Two Kings and two Labyrinths is a very short story, written by J.L. Borges. It barely manages to fill the space of a single page; and yet there is enough in it to allow for an interesting dissertation.
The actual story is about a rivalry between two kings: The King of Babylon had once invited the King of Arabia to his capital, and there got him to enter a labyrinth made of intricate passages, surrounded by tall walls. The King of Arabia only managed to find his way out after imploring his God for help. The experience terrified him, and he swore that in the future he would repay the Babylonian in kind, by introducing him to another labyrinth; one particular to his native and desolate Arabian realm...
After his victory in war, the King of Arabia takes the King of Babylon hostage. He brings him to the desert, where, at the end of a three-day journey, he is abandoned. The desert is another kind of labyrinth. It has neither passages nor walls, but still finding one's way out of it is virtually impossible.
A Labyrinth is More Than Just a Prison Cell
A labyrinth isn’t just a structure which confines; it is one which serves the purpose of getting one disoriented. While a prison cell – regardless if it is nameless and obscure or one as famous as the stone vault in Sophocles’ play, Antigone, which was used to imprison the heroine and slowly drain her of the will to live – is just a simple room, enough to enclose, limit, and cause desperation, an actual labyrinth functions by allowing the person inside to still hope there is a chance of finding a way out... The labyrinth is different from a group of interconnecting cells, in that somewhere in it one may still discover a passage which will lead to liberation...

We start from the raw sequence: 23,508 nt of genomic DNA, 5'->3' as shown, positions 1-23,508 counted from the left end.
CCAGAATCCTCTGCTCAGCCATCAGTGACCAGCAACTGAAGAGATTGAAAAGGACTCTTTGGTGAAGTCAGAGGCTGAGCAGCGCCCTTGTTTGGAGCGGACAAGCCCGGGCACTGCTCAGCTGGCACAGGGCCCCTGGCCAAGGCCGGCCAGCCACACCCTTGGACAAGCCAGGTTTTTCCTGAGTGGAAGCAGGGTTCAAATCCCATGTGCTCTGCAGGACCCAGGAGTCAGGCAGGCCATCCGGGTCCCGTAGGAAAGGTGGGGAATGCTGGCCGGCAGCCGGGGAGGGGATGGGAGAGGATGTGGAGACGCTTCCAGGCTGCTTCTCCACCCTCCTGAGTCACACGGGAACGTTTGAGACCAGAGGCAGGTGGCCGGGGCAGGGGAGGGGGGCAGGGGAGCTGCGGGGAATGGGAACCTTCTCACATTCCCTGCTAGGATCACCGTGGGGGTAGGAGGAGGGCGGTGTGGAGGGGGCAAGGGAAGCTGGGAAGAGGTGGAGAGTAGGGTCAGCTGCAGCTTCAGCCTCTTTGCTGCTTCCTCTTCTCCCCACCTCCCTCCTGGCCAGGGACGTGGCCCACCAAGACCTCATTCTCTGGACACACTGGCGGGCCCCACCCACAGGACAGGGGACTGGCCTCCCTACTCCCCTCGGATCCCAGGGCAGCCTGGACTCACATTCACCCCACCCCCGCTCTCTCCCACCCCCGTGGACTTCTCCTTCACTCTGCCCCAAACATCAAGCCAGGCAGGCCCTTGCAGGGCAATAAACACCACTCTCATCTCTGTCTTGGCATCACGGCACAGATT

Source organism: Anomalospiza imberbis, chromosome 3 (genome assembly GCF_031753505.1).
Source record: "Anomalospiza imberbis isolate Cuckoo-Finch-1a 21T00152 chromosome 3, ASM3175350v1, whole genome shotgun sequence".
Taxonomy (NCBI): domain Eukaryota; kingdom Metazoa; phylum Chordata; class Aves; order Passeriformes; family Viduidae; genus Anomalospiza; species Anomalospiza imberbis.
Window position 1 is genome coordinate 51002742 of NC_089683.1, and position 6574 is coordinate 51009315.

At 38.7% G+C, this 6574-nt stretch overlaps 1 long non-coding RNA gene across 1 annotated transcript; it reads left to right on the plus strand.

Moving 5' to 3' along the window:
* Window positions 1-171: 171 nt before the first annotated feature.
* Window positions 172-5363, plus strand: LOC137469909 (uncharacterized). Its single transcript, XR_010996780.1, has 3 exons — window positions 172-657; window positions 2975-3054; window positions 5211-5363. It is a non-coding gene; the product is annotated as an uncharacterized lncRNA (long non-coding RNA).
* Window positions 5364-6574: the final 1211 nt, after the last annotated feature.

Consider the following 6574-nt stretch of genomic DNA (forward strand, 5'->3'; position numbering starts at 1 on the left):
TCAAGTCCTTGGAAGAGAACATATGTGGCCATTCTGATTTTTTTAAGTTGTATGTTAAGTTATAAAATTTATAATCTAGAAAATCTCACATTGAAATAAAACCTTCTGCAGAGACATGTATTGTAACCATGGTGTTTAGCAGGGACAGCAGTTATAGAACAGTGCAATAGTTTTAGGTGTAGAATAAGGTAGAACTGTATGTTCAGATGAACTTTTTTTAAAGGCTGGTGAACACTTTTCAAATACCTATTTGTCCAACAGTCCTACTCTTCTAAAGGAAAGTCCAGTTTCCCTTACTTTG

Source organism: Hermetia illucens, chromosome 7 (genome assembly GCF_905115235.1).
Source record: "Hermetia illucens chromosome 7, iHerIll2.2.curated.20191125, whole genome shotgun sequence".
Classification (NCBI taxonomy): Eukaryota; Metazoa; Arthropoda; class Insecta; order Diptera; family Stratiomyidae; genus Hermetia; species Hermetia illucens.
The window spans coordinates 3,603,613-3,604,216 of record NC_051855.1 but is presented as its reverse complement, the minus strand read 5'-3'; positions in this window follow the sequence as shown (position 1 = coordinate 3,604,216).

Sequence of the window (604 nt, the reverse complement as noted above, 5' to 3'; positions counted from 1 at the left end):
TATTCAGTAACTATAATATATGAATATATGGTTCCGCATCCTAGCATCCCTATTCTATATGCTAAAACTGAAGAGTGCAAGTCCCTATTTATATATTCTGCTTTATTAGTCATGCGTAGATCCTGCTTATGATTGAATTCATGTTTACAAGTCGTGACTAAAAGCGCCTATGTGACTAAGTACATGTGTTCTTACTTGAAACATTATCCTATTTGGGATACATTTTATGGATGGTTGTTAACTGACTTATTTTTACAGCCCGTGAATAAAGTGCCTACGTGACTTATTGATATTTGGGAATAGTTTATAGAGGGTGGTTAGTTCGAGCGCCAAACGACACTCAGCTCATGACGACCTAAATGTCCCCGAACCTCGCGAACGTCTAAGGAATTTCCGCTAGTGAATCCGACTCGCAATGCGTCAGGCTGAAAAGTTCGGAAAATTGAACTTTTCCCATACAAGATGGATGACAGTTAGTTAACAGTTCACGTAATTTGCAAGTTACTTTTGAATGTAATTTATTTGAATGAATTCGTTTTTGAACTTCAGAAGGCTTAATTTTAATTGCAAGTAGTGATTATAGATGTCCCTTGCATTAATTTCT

The possibility of finding the exit may be so small that, in practice, one wouldn't ever succeed in this quest... It's not important, though, because the very form of the labyrinth forces its prisoner to accept that there are always new routes to explore, or another idea to test; the progression from each part of the labyrinth to the next one may be quite monotonous, and almost reveal no change, but the prisoner inside is actually moving, is still progressing – and this allows for hope.